Although the terminology may be new to some, intersectionality is not a new concept. As long as people have faced multiple threats to their dignity and humanity, they have experienced intersectionality. But it is U.S.-based Black women, other women of color, and women of the global south who have developed our present understanding of how our social identities—race, gender, class, sexuality, etc. function; how the systems that maintain these identities—racism, sexism, capitalism, heterosexism—work together to compound our oppression; and, therefore, how we must work collectively to eradicate these systems. Thus, intersectionality not only boldly claims the value of the lives of marginalized and oppressed peoples by centering our experiences and strategies, but asserts the need to work collaboratively towards our collective liberation.
Through an online conversation on Intersectional Human Rights Organizing: A Strategy for Building Inclusive and Transformational Movements, the Organization for Human Rights and Democracy (OHRD) and the New Tactics community had sought to develop a collective understanding of intersectionality, the challenges to implementation, share successful implementation models and OHRD’s model of intersectional human rights organizing.
Defining Intersectionality: Beyond Single Issues and Identity Politics
Intersectionality is both a lens for seeing the world of oppression and a tool for eradicating it. Its operation as a tool lies in this understanding of how oppression functions and who it impacts. Intersectionality (as a pathway, tool, or method for analysis and action) has confronted the overlapping effects of multiple forms of discrimination and oppression, including (but not limited to) those based on gender, race, ethnicity, class, color, sexuality, and ability.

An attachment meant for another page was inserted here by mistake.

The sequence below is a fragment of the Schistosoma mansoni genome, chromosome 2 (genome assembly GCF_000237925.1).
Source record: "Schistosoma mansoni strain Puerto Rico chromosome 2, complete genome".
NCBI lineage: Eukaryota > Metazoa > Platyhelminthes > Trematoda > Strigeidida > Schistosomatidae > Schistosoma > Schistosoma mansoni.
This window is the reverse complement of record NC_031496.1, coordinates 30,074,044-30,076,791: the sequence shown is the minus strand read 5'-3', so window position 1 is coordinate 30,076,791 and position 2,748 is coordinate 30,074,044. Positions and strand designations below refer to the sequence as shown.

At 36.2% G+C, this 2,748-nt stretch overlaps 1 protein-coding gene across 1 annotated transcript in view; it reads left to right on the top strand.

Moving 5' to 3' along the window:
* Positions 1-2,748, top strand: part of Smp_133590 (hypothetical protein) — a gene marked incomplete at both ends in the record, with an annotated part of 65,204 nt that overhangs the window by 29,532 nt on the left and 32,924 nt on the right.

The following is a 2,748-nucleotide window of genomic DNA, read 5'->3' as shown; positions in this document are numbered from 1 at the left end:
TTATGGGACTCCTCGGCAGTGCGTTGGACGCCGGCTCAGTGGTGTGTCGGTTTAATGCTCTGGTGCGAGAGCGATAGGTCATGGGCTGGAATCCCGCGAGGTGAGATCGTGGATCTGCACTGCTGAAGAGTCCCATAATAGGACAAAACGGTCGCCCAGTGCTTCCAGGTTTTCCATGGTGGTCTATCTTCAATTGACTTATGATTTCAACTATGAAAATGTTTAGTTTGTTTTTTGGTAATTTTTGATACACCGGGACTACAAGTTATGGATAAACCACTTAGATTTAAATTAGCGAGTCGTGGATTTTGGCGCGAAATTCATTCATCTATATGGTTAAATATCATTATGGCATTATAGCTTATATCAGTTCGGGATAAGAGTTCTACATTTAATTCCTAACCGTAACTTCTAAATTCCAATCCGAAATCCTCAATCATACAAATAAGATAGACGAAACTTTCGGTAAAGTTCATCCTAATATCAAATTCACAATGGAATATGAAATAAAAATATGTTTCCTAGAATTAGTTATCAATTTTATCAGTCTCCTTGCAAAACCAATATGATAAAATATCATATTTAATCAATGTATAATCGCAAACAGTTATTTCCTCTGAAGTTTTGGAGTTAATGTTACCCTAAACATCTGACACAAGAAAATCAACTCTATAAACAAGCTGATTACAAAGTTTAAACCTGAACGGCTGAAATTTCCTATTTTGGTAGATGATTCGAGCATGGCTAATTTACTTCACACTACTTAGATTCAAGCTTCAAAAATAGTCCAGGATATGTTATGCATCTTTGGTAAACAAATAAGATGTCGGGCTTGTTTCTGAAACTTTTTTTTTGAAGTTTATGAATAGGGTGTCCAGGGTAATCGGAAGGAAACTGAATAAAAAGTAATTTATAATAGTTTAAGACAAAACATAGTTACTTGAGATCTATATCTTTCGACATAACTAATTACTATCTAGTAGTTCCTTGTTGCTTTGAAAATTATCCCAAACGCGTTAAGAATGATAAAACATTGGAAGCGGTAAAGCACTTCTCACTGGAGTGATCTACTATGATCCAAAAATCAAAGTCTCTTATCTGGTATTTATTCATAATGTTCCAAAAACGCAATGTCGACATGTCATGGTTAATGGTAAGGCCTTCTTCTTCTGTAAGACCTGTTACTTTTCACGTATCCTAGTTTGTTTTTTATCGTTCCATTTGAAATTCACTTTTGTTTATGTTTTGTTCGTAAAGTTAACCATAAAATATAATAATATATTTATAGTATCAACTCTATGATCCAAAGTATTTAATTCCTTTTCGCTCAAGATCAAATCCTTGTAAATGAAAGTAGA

Intersectionality also supports the need to build alliances and engage in cross-movement work that strengthen separate issues/movements but also gives the collective power required to dismantle the institutions that maintain systems of oppression. The problem with many non-profits and unions, for example, are that they are too focused on just one issue or one form of oppression. When combined with the human rights framework, intersectionality is a tool that helps us overcome the blind spots that occur in silos and forces us to understand how issues connect through the communities and peoples we serve.
The specific application of an intersectional approach looks different once it is "imported, transported, exported, and translated". Issue of context namely the historical, geographical and contemporary contexts, matter and should be taken into account. People are comfortable dealing with intersectionality as an analytical tool for dissecting identities but stop short of using it to unearth and confront the structures of power. In its most radical dimensions, intersectionality then, is about recognizing the structures of power, their origins, and their operation.